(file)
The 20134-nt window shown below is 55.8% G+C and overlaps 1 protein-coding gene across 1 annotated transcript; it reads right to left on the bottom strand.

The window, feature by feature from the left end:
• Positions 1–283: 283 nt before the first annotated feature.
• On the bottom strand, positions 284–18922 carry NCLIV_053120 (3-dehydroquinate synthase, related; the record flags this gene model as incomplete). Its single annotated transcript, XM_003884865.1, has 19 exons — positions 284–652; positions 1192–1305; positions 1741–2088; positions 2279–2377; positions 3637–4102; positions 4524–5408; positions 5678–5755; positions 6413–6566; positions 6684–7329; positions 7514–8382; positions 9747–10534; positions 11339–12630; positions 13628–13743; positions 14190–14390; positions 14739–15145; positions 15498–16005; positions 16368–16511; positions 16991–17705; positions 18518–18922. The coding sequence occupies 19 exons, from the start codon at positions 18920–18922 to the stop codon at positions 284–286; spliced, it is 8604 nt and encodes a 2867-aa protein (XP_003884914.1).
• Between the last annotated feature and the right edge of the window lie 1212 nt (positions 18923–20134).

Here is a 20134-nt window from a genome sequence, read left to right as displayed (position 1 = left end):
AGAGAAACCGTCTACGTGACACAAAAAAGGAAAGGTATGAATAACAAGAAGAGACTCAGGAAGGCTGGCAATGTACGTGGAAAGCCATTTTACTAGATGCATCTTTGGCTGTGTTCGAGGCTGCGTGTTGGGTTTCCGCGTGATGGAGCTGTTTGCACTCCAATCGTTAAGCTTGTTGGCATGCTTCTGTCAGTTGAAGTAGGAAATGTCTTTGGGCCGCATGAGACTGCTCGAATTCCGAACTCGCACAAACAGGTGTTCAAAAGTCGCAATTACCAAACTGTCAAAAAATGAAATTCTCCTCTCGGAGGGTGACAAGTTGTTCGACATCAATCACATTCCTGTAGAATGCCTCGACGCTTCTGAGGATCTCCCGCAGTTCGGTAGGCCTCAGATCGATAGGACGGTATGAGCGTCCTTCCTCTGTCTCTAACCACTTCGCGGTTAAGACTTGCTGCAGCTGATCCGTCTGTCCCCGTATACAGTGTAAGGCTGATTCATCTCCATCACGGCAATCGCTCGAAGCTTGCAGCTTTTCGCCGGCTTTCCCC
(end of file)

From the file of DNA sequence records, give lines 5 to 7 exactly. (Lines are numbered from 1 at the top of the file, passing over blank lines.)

• Between the last annotated feature and the right edge of the window lie 1212 nt (positions 18923–20134).

Here is a 20134-nt window from a genome sequence, read left to right as displayed (position 1 = left end):
AGAGAAACCGTCTACGTGACACAAAAAAGGAAAGGTATGAATAACAAGAAGAGACTCAGGAAGGCTGGCAATGTACGTGGAAAGCCATTTTACTAGATGCATCTTTGGCTGTGTTCGAGGCTGCGTGTTGGGTTTCCGCGTGATGGAGCTGTTTGCACTCCAATCGTTAAGCTTGTTGGCATGCTTCTGTCAGTTGAAGTAGGAAATGTCTTTGGGCCGCATGAGACTGCTCGAATTCCGAACTCGCACAAACAGGTGTTCAAAAGTCGCAATTACCAAACTGTCAAAAAATGAAATTCTCCTCTCGGAGGGTGACAAGTTGTTCGACATCAATCACATTCCTGTAGAATGCCTCGACGCTTCTGAGGATCTCCCGCAGTTCGGTAGGCCTCAGATCGATAGGACGGTATGAGCGTCCTTCCTCTGTCTCTAACCACTTCGCGGTTAAGACTTGCTGCAGCTGATCCGTCTGTCCCCGTATACAGTGTAAGGCTGATTCATCTCCATCACGGCAATCGCTCGAAGCTTGCAGCTTTTCGCCGGCTTTCCCC